12 May 2015

For a better customer experience, make it personal

Tags:Integration, Marketing Automation, Content

Because of a past life in retail, I've always thought introductory pages for websites were like approaching the main door for a major retailer. A homepage is like a shop window, your copy is like a sales assistant, your shopping cart is like… well, a shopping cart. The best part about a website is that you can do things online that you could never do in real life, like instantly optimise content to suit the user. Let's look at what an ok experience looks like… and what it could look like when you use technology to it's full potential.

What an average customer experience looks like

When you first reach 99% of homepages on the web, it's usually immediately obvious what the company does, who they are and what campaigns they're running. Everything in the 'front window' may even be tailored (targeted content) with content for, say, 'back to school', with clothes, electronics, and stationery that fits that demographic.

If you're lucky, someone will be standing at the front door with a big smile on their face. Ready to greet you, take queries, hand out things, and point you in the right direction. Then they'll say goodbye and check everything's all hunky-dory when you leave.

But that experience only really "suggests" it's personal because it's obvious they do exactly the same things with everyone else. And the "back to school" story in the shop window falls flat with you because you don't go to school and you don't look after any kids.

The experience doesn't have to fall flat - with the reams of data available to marketers as well as technology like CRM and Marketing Automation, many organisations are innovating and providing more personalised, intuitive customer journeys.

What an amazing customer experience looks like

In an ideal world, you approach the storefront/homepage and everything seems tailored just for you. That's because the store's systems identified you as a customer, accessed your shopping history, patterns, and behavior, creating a window that displays only items that you're actually interested in purchasing.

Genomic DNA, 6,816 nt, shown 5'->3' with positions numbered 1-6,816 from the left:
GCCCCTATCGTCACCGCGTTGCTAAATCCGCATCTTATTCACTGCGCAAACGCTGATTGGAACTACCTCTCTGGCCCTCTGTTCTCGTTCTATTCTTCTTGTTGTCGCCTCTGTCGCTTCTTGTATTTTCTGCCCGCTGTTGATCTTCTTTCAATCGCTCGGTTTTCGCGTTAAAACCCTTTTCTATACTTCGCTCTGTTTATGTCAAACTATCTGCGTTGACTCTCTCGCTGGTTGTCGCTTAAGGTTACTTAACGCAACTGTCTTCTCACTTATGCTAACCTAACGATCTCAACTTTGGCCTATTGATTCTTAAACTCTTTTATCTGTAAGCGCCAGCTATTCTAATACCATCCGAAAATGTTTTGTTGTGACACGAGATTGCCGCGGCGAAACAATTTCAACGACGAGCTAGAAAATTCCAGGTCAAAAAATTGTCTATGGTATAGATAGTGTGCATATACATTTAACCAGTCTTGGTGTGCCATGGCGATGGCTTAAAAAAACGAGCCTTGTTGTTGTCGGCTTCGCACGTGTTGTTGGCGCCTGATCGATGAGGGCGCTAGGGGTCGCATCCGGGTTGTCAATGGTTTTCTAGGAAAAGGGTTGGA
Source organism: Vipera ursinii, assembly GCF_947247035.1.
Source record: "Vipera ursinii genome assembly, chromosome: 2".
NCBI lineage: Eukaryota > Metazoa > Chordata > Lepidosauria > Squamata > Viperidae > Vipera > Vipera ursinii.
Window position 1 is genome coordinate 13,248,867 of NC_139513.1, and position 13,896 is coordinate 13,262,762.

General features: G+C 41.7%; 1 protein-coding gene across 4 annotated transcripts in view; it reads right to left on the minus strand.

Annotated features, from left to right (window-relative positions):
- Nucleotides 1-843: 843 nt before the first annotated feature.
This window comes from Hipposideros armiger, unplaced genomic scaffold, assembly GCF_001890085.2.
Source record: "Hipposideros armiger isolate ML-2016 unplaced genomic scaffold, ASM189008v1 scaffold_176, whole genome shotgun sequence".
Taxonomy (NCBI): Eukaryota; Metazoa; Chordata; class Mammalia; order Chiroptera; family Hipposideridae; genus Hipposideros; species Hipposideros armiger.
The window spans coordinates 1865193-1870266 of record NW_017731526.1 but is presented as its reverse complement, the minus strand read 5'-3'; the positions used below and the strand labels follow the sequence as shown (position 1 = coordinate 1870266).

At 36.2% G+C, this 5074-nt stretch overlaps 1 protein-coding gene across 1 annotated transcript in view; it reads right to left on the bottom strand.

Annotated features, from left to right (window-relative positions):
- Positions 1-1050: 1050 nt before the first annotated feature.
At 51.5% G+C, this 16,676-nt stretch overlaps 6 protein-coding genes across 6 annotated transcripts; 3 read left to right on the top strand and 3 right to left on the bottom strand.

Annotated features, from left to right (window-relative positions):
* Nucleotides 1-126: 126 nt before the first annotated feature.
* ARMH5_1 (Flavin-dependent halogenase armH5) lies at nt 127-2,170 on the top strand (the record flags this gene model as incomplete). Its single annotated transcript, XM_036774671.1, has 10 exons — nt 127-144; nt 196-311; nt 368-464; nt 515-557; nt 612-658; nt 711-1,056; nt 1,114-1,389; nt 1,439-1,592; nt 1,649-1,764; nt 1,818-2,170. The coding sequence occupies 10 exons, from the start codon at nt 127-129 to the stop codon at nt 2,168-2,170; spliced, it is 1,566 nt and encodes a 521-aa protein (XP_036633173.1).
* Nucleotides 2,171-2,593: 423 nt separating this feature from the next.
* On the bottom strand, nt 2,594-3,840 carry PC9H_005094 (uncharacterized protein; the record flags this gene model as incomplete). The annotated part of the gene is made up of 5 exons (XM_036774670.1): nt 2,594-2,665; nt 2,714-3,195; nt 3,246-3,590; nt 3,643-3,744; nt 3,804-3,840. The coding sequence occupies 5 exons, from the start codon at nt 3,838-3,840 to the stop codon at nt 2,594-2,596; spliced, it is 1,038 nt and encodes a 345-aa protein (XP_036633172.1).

The furniture display includes all your previous purchases such as lounge chairs and tables, allowing you to see how potential purchases would look within your home. At the door, someone greets you by name and asks how your new sofa is going. Inside, as you add a Teak coffee table to your shopping cart, you notice that the display has subtly altered to show wood care products.

When you check out, someone asks if you need a handyman service to help you put together your table, which you gladly accept. You're also asked about your dog and whether it might cause any access problems. Because last time the handyman was at your place he made a note about almost getting mauled by a Rottweiler. You tell them the dog ran off (sorry Fido!) and you have a new kitten, so there shouldn't be any dramas. The items are processed and the system gets updated, along with the note about the kitten.

As you leave the store you glance back at the shopfront and notice there are new displays featuring cat food and toys.

Sounds like science fiction right?

Nope. Well, kind of, if you've seen Minority Report.

This sort of experience (in part) already exists in some websites and online applications. You've probably noticed personalised ads and campaigns in Facebook, YouTube, and Amazon based on how much they know about you and the various things you did before you got there, while you're there, and after you leave.

The next step is for businesses of all sizes, B2B and B2C, to begin personalising content based on the behaviour and history of not only known visitors, but unknown ones (based on location, IP address, etc). Because the more personal the content is, the higher your conversion rates are going to be. The technology is there, but it requires a lot of tinkering and integration with various systems - CRM, CMS, Marketing Automation and Search.

Optimising your customer journey isn't easy - it's a marathon, not a sprint. Start small, beginning with a landing page or campaign page, then use that data to experiment and improve until you're confident enough to roll it out to across your wider web presence.

Leave Us a Comment

Other stuff you'll love

All news articles

Contact us

We look forward to hearing from you

We take your privacy seriously
Back to the top of this page